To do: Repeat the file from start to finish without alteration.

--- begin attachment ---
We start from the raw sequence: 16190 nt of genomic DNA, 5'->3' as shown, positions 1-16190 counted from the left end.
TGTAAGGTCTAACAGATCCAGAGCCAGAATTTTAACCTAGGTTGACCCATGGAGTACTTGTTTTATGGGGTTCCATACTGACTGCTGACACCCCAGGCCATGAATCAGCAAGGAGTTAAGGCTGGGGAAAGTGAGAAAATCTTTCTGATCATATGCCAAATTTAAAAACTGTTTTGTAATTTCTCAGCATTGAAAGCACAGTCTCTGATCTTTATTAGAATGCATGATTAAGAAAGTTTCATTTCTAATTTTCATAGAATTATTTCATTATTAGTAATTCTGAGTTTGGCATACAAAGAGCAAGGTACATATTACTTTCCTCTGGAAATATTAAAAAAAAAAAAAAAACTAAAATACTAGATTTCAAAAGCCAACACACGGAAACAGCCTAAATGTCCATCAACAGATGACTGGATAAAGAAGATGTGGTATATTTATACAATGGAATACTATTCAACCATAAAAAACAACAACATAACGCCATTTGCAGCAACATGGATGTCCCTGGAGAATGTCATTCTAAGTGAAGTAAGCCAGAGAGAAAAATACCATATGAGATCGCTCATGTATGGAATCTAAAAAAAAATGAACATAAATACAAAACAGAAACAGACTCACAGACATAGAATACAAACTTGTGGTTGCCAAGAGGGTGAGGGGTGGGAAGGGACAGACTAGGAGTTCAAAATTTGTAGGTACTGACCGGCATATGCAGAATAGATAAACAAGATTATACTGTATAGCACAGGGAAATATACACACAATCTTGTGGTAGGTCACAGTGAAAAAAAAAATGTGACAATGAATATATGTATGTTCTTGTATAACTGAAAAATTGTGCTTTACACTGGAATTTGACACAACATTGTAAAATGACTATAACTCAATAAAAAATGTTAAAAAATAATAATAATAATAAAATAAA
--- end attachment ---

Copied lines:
We start from the raw sequence: 16190 nt of genomic DNA, 5'->3' as shown, positions 1-16190 counted from the left end.
TGTAAGGTCTAACAGATCCAGAGCCAGAATTTTAACCTAGGTTGACCCATGGAGTACTTGTTTTATGGGGTTCCATACTGACTGCTGACACCCCAGGCCATGAATCAGCAAGGAGTTAAGGCTGGGGAAAGTGAGAAAATCTTTCTGATCATATGCCAAATTTAAAAACTGTTTTGTAATTTCTCAGCATTGAAAGCACAGTCTCTGATCTTTATTAGAATGCATGATTAAGAAAGTTTCATTTCTAATTTTCATAGAATTATTTCATTATTAGTAATTCTGAGTTTGGCATACAAAGAGCAAGGTACATATTACTTTCCTCTGGAAATATTAAAAAAAAAAAAAAAACTAAAATACTAGATTTCAAAAGCCAACACACGGAAACAGCCTAAATGTCCATCAACAGATGACTGGATAAAGAAGATGTGGTATATTTATACAATGGAATACTATTCAACCATAAAAAACAACAACATAACGCCATTTGCAGCAACATGGATGTCCCTGGAGAATGTCATTCTAAGTGAAGTAAGCCAGAGAGAAAAATACCATATGAGATCGCTCATGTATGGAATCTAAAAAAAAATGAACATAAATACAAAACAGAAACAGACTCACAGACATAGAATACAAACTTGTGGTTGCCAAGAGGGTGAGGGGTGGGAAGGGACAGACTAGGAGTTCAAAATTTGTAGGTACTGACCGGCATATGCAGAATAGATAAACAAGATTATACTGTATAGCACAGGGAAATATACACACAATCTTGTGGTAGGTCACAGTGAAAAAAAAAATGTGACAATGAATATATGTATGTTCTTGTATAACTGAAAAATTGTGCTTTACACTGGAATTTGACACAACATTGTAAAATGACTATAACTCAATAAAAAATGTTAAAAAATAATAATAATAATAAAATAAA